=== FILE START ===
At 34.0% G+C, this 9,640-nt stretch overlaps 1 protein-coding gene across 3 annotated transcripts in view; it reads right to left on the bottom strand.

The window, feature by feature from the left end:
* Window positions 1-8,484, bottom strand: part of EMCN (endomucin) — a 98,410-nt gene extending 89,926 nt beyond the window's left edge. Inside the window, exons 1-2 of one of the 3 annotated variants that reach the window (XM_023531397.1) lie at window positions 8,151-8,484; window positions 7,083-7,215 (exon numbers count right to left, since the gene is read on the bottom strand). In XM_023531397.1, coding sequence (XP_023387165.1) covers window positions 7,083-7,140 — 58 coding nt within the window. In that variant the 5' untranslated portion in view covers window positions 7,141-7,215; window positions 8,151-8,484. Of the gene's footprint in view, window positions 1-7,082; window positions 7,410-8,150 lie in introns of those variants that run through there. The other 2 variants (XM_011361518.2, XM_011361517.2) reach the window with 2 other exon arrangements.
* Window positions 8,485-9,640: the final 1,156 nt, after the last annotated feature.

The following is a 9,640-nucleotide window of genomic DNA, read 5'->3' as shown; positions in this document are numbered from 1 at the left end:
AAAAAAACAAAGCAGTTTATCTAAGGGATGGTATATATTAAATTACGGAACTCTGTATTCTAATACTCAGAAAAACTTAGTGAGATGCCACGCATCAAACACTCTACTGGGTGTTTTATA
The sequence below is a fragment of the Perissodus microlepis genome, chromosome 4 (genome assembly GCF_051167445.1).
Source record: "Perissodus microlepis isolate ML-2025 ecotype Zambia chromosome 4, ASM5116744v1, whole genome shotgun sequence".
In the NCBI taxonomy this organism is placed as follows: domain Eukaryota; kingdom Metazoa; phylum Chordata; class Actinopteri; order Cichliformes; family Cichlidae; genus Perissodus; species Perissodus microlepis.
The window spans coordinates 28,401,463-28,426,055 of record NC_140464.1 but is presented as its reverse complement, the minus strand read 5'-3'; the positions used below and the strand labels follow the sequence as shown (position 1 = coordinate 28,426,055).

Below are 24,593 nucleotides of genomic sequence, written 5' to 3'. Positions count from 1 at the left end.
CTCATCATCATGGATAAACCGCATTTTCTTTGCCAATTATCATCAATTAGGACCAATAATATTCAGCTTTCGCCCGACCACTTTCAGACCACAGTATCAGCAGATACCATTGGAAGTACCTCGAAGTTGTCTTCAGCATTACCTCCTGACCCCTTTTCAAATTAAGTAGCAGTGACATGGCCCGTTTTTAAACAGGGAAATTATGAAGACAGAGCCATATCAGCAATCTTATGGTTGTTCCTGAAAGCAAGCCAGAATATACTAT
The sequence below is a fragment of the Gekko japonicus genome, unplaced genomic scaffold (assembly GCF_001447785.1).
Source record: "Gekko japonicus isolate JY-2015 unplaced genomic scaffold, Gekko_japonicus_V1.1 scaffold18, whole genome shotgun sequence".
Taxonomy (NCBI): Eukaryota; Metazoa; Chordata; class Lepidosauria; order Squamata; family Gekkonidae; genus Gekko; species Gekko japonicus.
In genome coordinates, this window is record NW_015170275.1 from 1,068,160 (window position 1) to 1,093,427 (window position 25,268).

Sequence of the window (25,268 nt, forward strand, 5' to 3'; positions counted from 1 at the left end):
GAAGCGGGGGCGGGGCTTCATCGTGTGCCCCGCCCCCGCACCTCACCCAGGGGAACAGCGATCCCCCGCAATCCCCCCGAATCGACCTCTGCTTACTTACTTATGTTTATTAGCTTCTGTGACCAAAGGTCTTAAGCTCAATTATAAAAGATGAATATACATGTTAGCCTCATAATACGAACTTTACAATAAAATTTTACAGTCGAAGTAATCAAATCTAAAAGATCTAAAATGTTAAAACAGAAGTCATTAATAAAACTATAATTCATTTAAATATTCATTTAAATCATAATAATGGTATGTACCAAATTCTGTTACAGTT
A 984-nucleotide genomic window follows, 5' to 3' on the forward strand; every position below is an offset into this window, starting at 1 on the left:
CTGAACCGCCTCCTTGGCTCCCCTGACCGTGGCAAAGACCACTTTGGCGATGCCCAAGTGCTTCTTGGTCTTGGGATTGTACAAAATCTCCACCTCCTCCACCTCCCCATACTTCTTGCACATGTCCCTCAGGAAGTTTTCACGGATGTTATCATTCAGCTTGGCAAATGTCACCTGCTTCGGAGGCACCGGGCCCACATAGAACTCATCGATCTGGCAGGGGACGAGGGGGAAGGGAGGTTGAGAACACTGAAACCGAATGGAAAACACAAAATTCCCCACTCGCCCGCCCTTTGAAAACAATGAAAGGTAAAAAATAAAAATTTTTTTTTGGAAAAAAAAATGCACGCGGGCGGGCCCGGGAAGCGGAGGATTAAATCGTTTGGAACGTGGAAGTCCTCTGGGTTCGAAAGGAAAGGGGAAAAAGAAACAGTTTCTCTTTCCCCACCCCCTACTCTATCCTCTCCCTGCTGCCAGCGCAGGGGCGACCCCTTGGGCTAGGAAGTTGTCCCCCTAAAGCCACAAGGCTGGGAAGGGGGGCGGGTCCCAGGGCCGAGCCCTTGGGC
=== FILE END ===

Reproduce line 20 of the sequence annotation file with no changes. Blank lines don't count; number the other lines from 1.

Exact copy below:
CTGAACCGCCTCCTTGGCTCCCCTGACCGTGGCAAAGACCACTTTGGCGATGCCCAAGTGCTTCTTGGTCTTGGGATTGTACAAAATCTCCACCTCCTCCACCTCCCCATACTTCTTGCACATGTCCCTCAGGAAGTTTTCACGGATGTTATCATTCAGCTTGGCAAATGTCACCTGCTTCGGAGGCACCGGGCCCACATAGAACTCATCGATCTGGCAGGGGACGAGGGGGAAGGGAGGTTGAGAACACTGAAACCGAATGGAAAACACAAAATTCCCCACTCGCCCGCCCTTTGAAAACAATGAAAGGTAAAAAATAAAAATTTTTTTTTGGAAAAAAAAATGCACGCGGGCGGGCCCGGGAAGCGGAGGATTAAATCGTTTGGAACGTGGAAGTCCTCTGGGTTCGAAAGGAAAGGGGAAAAAGAAACAGTTTCTCTTTCCCCACCCCCTACTCTATCCTCTCCCTGCTGCCAGCGCAGGGGCGACCCCTTGGGCTAGGAAGTTGTCCCCCTAAAGCCACAAGGCTGGGAAGGGGGGCGGGTCCCAGGGCCGAGCCCTTGGGC